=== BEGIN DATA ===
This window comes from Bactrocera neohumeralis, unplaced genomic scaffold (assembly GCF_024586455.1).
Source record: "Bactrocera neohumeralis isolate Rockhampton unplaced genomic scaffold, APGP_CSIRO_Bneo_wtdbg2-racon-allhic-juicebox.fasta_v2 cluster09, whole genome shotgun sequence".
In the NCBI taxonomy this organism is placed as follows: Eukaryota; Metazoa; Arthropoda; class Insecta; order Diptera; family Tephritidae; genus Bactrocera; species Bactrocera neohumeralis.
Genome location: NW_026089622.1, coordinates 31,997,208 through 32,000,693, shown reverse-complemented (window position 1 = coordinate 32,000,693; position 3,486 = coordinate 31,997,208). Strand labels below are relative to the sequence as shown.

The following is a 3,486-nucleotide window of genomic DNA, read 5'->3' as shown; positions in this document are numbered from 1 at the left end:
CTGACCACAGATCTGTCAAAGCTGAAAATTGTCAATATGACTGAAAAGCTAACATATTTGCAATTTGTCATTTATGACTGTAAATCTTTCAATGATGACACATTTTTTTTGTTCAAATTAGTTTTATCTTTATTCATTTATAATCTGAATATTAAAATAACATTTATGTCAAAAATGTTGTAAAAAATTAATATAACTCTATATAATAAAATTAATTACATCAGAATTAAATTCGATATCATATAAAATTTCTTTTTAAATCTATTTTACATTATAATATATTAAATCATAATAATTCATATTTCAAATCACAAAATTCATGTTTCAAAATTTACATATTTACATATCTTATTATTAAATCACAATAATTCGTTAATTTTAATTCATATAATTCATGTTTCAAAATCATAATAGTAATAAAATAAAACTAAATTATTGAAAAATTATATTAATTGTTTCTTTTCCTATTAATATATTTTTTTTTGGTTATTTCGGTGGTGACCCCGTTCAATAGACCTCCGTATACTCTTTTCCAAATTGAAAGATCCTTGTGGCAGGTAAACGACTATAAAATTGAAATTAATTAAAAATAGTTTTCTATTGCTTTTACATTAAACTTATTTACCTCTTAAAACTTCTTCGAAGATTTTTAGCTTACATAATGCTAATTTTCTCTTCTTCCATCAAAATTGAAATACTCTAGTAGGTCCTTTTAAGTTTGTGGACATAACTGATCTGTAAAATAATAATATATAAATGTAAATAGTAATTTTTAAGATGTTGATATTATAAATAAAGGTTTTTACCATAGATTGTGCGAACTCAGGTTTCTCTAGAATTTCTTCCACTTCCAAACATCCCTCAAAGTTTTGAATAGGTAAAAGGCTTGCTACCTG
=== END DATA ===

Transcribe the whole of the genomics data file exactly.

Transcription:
This window comes from Bactrocera neohumeralis, unplaced genomic scaffold (assembly GCF_024586455.1).
Source record: "Bactrocera neohumeralis isolate Rockhampton unplaced genomic scaffold, APGP_CSIRO_Bneo_wtdbg2-racon-allhic-juicebox.fasta_v2 cluster09, whole genome shotgun sequence".
In the NCBI taxonomy this organism is placed as follows: Eukaryota; Metazoa; Arthropoda; class Insecta; order Diptera; family Tephritidae; genus Bactrocera; species Bactrocera neohumeralis.
Genome location: NW_026089622.1, coordinates 31,997,208 through 32,000,693, shown reverse-complemented (window position 1 = coordinate 32,000,693; position 3,486 = coordinate 31,997,208). Strand labels below are relative to the sequence as shown.

The following is a 3,486-nucleotide window of genomic DNA, read 5'->3' as shown; positions in this document are numbered from 1 at the left end:
CTGACCACAGATCTGTCAAAGCTGAAAATTGTCAATATGACTGAAAAGCTAACATATTTGCAATTTGTCATTTATGACTGTAAATCTTTCAATGATGACACATTTTTTTTGTTCAAATTAGTTTTATCTTTATTCATTTATAATCTGAATATTAAAATAACATTTATGTCAAAAATGTTGTAAAAAATTAATATAACTCTATATAATAAAATTAATTACATCAGAATTAAATTCGATATCATATAAAATTTCTTTTTAAATCTATTTTACATTATAATATATTAAATCATAATAATTCATATTTCAAATCACAAAATTCATGTTTCAAAATTTACATATTTACATATCTTATTATTAAATCACAATAATTCGTTAATTTTAATTCATATAATTCATGTTTCAAAATCATAATAGTAATAAAATAAAACTAAATTATTGAAAAATTATATTAATTGTTTCTTTTCCTATTAATATATTTTTTTTTGGTTATTTCGGTGGTGACCCCGTTCAATAGACCTCCGTATACTCTTTTCCAAATTGAAAGATCCTTGTGGCAGGTAAACGACTATAAAATTGAAATTAATTAAAAATAGTTTTCTATTGCTTTTACATTAAACTTATTTACCTCTTAAAACTTCTTCGAAGATTTTTAGCTTACATAATGCTAATTTTCTCTTCTTCCATCAAAATTGAAATACTCTAGTAGGTCCTTTTAAGTTTGTGGACATAACTGATCTGTAAAATAATAATATATAAATGTAAATAGTAATTTTTAAGATGTTGATATTATAAATAAAGGTTTTTACCATAGATTGTGCGAACTCAGGTTTCTCTAGAATTTCTTCCACTTCCAAACATCCCTCAAAGTTTTGAATAGGTAAAAGGCTTGCTACCTG